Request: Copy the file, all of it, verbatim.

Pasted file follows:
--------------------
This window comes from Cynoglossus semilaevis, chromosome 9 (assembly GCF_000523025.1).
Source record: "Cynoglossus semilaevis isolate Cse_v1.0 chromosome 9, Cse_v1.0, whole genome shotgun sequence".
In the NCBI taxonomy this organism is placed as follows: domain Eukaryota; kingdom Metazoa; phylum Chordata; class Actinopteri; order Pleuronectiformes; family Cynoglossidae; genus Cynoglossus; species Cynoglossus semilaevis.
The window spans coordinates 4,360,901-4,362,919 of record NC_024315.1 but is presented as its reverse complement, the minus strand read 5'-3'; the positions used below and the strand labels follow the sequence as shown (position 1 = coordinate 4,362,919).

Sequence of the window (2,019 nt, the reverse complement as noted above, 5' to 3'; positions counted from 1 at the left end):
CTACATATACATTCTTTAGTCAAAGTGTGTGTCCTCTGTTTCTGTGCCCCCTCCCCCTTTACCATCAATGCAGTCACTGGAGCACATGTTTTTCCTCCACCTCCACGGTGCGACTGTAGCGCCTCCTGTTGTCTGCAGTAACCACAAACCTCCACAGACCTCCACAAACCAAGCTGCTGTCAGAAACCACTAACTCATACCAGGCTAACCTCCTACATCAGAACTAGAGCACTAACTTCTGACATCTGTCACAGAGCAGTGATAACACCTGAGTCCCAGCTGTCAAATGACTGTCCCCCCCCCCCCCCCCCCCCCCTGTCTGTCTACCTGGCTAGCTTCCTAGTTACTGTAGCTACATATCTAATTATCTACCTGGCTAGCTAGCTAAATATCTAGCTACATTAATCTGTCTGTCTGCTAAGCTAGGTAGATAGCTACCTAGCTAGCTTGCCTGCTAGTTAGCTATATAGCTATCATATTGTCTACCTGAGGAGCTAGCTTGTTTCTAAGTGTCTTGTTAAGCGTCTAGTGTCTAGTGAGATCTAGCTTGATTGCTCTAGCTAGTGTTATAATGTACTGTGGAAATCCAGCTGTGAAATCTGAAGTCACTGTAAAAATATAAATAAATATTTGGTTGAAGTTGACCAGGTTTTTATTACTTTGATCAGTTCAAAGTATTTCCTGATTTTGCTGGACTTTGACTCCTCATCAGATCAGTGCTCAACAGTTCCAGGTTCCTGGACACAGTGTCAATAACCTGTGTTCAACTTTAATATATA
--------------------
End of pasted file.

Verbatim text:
This window comes from Cynoglossus semilaevis, chromosome 9 (assembly GCF_000523025.1).
Source record: "Cynoglossus semilaevis isolate Cse_v1.0 chromosome 9, Cse_v1.0, whole genome shotgun sequence".
In the NCBI taxonomy this organism is placed as follows: domain Eukaryota; kingdom Metazoa; phylum Chordata; class Actinopteri; order Pleuronectiformes; family Cynoglossidae; genus Cynoglossus; species Cynoglossus semilaevis.
The window spans coordinates 4,360,901-4,362,919 of record NC_024315.1 but is presented as its reverse complement, the minus strand read 5'-3'; the positions used below and the strand labels follow the sequence as shown (position 1 = coordinate 4,362,919).

Sequence of the window (2,019 nt, the reverse complement as noted above, 5' to 3'; positions counted from 1 at the left end):
CTACATATACATTCTTTAGTCAAAGTGTGTGTCCTCTGTTTCTGTGCCCCCTCCCCCTTTACCATCAATGCAGTCACTGGAGCACATGTTTTTCCTCCACCTCCACGGTGCGACTGTAGCGCCTCCTGTTGTCTGCAGTAACCACAAACCTCCACAGACCTCCACAAACCAAGCTGCTGTCAGAAACCACTAACTCATACCAGGCTAACCTCCTACATCAGAACTAGAGCACTAACTTCTGACATCTGTCACAGAGCAGTGATAACACCTGAGTCCCAGCTGTCAAATGACTGTCCCCCCCCCCCCCCCCCCCCCCTGTCTGTCTACCTGGCTAGCTTCCTAGTTACTGTAGCTACATATCTAATTATCTACCTGGCTAGCTAGCTAAATATCTAGCTACATTAATCTGTCTGTCTGCTAAGCTAGGTAGATAGCTACCTAGCTAGCTTGCCTGCTAGTTAGCTATATAGCTATCATATTGTCTACCTGAGGAGCTAGCTTGTTTCTAAGTGTCTTGTTAAGCGTCTAGTGTCTAGTGAGATCTAGCTTGATTGCTCTAGCTAGTGTTATAATGTACTGTGGAAATCCAGCTGTGAAATCTGAAGTCACTGTAAAAATATAAATAAATATTTGGTTGAAGTTGACCAGGTTTTTATTACTTTGATCAGTTCAAAGTATTTCCTGATTTTGCTGGACTTTGACTCCTCATCAGATCAGTGCTCAACAGTTCCAGGTTCCTGGACACAGTGTCAATAACCTGTGTTCAACTTTAATATATA